Four siblings in their 50s and 60s were living in the same apartment in one of the oldest neighborhoods of Istanbul, Fatih. Last week, they were found dead in their flat. They hung a warning sign on their door, saying “There is cyanide inside, do not enter, call the police.”

According to police reports, it was revealed that the siblings were struggling financially. Only one of them had a job working as a model for fine arts students at a university. She could not handle the task of being the sole breadwinner, and the family had not been able to pay the bills for the last couple of months. 

It was a monumentally tragic scene: as the bodies were removed from the flat, the electric company technicians came and cut the electricity due to the unpaid bills. After death arrived, the electricity company followed to turn off the lights.

A seller in the local market from whom the siblings had been buying for the last 15 years told BBC Turkish they would buy five or six loaves of bread every day. He said they would not pay daily, but at the beginning of every month. The seller also had not been paid by the siblings for the last two months.

A similar tragedy last week also happened in Antalya. A young couple with their two kids were found dead after an apparent collective suicide. The father left a letter behind in which he wrote that he had not been able to find a job. This put the family in a severe debt, he said, and there was no other choice. Like the siblings from Istanbul, the young family of four also died by poison. The investigation implied that the father likely poisoned himself after he administered the poison to the rest of the family, who seemed to have been unaware of the tragic fate approaching them. 

Edirne was site of tragedy on November 8. A young customs official ended his own life. Following his death, the official’s father said that his son had taken out a line of credit from the bank and had been struggling to pay it back. 

It was a week of tragedies from different corners of Turkey. For some, it felt as if society had entered the plot of a science fiction story in which an unknown virus infected people and pushed them to suicide. Others questioned their whether the people in question were possibly selective in how they perceived things, and wondered if everything in life comes down to how one observes reality. In any case, one thing was undeniable: all of the tragedies had financial and existential troubles at their core.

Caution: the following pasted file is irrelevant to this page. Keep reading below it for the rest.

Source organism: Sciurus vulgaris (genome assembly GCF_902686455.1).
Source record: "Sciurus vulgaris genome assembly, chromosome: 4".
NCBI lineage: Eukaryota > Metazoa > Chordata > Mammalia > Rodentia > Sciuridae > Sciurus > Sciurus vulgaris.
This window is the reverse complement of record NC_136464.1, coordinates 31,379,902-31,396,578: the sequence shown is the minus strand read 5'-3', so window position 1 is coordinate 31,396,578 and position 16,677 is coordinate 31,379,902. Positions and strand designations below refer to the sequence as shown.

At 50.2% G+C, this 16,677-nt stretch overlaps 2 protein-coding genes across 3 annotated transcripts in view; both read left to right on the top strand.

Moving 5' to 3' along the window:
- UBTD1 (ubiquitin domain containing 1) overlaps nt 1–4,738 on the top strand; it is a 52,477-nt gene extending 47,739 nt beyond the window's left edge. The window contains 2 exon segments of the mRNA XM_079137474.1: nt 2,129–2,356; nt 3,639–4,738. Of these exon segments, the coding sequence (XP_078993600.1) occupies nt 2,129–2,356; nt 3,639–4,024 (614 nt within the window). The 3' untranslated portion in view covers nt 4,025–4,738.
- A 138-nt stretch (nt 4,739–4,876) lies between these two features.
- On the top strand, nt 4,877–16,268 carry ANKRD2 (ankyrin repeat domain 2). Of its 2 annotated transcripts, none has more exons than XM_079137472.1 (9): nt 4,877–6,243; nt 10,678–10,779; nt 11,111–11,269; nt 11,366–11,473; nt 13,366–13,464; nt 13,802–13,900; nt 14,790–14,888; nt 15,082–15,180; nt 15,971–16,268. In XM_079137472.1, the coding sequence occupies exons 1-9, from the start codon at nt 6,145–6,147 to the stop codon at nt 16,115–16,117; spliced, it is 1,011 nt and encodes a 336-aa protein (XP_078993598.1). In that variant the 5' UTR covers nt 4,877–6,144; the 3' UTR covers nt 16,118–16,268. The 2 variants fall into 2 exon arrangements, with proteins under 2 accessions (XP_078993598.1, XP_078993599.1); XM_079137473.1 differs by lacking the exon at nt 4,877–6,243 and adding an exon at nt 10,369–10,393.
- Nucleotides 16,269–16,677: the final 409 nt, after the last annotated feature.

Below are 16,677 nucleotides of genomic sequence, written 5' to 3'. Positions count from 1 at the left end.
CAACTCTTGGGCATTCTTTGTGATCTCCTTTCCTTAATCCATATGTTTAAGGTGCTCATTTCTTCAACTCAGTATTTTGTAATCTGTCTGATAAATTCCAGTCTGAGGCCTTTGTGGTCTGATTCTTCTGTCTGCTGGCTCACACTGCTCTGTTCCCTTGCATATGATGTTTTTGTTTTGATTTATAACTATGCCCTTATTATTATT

One of the heaviest financial crises in Turkey’s history was in 2001. It first became public symbolically when a salesman threw a cash till at then-Prime Minister Bülent Ecevit. The man threw the giant cash box in front of the cameras as Ecevit was walking into his office. As the till hit the floor and shattered into pieces, the salesman yelled, “We are struggling!” The incident symbolically marked the beginning of the end of the Ecevit era. 

Obviously no one can even come close to throwing anything at Recep Tayyip Erdoğan today. No one can even come close enough to simply ask a question about the declining quality of life in Turkey. However, the latest surge of suicides could be as symbolic as the shattered cash till 18 years ago. The market does not seem to be convinced by the official macroeconomic parameters announced by the state, and youth unemployment is on the rise. It is hard to see a bright future through the eyes of the Turkish middle class.

It is also not easy to analyze the state of the Turkish economy. Even argument-based, scientific criticisms about the economy are enough to drive the Turkish government mad. The Minister of Finance and Treasury Berat Albayrak, who is also Erdogan’s son-in-law, compared a group of economics professors who criticized the state of the economy to terrorists. Albayrak said the criticisms were an attempt to scare the people and create panic which is “a terrorist modus operandi.”

The pro-government newspaper Sabah recently wrote about the government’s new legislative initiative. According to the article, the new law would not necessarily fix the problems of the population, but would financially punish those who speak negatively about the Turkish economy.

It seems it will soon be illegal to talk about the elephant in the room. However, it also seems that more and more rooms are becoming too small for the elephant to be ignored.